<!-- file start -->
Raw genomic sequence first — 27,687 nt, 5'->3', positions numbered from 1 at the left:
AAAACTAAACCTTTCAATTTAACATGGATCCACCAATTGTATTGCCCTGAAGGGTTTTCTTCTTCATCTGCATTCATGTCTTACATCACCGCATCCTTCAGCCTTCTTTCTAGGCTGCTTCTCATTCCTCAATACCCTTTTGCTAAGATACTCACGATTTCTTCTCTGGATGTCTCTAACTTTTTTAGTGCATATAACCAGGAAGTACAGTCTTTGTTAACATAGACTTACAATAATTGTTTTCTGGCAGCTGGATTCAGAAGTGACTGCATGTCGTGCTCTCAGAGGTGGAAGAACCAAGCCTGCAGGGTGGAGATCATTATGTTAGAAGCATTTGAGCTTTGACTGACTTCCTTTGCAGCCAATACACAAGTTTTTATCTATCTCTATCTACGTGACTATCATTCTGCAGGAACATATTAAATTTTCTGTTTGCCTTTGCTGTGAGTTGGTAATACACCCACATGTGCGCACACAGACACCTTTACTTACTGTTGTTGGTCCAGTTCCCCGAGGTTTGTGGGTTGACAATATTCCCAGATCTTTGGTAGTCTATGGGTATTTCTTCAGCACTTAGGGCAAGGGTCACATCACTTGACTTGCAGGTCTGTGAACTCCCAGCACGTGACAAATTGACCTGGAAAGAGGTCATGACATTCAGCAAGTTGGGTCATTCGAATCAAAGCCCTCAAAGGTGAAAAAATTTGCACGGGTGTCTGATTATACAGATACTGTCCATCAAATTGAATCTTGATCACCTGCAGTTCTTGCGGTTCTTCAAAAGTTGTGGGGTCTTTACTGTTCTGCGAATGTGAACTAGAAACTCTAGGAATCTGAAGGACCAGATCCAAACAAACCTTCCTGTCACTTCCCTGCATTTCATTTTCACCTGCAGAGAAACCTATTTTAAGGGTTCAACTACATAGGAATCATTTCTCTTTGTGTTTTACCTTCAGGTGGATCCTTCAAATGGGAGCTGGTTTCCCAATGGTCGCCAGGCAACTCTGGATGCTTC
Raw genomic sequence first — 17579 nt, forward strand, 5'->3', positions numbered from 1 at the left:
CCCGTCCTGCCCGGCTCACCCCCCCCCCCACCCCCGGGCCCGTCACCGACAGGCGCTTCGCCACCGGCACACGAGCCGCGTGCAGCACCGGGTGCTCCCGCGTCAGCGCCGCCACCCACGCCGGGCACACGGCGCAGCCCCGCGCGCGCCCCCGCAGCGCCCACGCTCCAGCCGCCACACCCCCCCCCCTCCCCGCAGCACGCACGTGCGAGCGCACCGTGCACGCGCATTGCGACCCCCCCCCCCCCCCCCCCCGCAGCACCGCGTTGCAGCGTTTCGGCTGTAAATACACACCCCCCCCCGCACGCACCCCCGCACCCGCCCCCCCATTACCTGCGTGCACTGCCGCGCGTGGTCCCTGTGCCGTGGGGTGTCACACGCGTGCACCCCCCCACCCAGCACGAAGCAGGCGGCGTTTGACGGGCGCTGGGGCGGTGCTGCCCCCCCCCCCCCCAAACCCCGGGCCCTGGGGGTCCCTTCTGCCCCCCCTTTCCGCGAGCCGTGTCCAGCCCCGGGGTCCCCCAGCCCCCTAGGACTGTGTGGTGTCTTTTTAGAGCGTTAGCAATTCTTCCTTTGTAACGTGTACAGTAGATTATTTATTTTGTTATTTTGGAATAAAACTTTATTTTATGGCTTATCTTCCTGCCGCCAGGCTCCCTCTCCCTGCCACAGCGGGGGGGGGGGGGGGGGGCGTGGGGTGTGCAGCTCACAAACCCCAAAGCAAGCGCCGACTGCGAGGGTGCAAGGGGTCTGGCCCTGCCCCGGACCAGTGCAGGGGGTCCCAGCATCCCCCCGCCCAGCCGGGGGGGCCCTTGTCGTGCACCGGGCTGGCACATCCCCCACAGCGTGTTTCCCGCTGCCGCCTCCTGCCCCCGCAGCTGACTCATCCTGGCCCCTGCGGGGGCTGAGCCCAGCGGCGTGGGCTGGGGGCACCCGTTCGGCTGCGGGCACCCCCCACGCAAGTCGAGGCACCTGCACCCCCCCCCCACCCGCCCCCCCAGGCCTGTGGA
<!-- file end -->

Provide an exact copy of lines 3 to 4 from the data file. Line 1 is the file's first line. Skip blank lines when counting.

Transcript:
Raw genomic sequence first — 17579 nt, forward strand, 5'->3', positions numbered from 1 at the left:
CCCGTCCTGCCCGGCTCACCCCCCCCCCCACCCCCGGGCCCGTCACCGACAGGCGCTTCGCCACCGGCACACGAGCCGCGTGCAGCACCGGGTGCTCCCGCGTCAGCGCCGCCACCCACGCCGGGCACACGGCGCAGCCCCGCGCGCGCCCCCGCAGCGCCCACGCTCCAGCCGCCACACCCCCCCCCCTCCCCGCAGCACGCACGTGCGAGCGCACCGTGCACGCGCATTGCGACCCCCCCCCCCCCCCCCCCCGCAGCACCGCGTTGCAGCGTTTCGGCTGTAAATACACACCCCCCCCCGCACGCACCCCCGCACCCGCCCCCCCATTACCTGCGTGCACTGCCGCGCGTGGTCCCTGTGCCGTGGGGTGTCACACGCGTGCACCCCCCCACCCAGCACGAAGCAGGCGGCGTTTGACGGGCGCTGGGGCGGTGCTGCCCCCCCCCCCCCCAAACCCCGGGCCCTGGGGGTCCCTTCTGCCCCCCCTTTCCGCGAGCCGTGTCCAGCCCCGGGGTCCCCCAGCCCCCTAGGACTGTGTGGTGTCTTTTTAGAGCGTTAGCAATTCTTCCTTTGTAACGTGTACAGTAGATTATTTATTTTGTTATTTTGGAATAAAACTTTATTTTATGGCTTATCTTCCTGCCGCCAGGCTCCCTCTCCCTGCCACAGCGGGGGGGGGGGGGGGGGGCGTGGGGTGTGCAGCTCACAAACCCCAAAGCAAGCGCCGACTGCGAGGGTGCAAGGGGTCTGGCCCTGCCCCGGACCAGTGCAGGGGGTCCCAGCATCCCCCCGCCCAGCCGGGGGGGCCCTTGTCGTGCACCGGGCTGGCACATCCCCCACAGCGTGTTTCCCGCTGCCGCCTCCTGCCCCCGCAGCTGACTCATCCTGGCCCCTGCGGGGGCTGAGCCCAGCGGCGTGGGCTGGGGGCACCCGTTCGGCTGCGGGCACCCCCCACGCAAGTCGAGGCACCTGCACCCCCCCCCCACCCGCCCCCCCAGGCCTGTGGA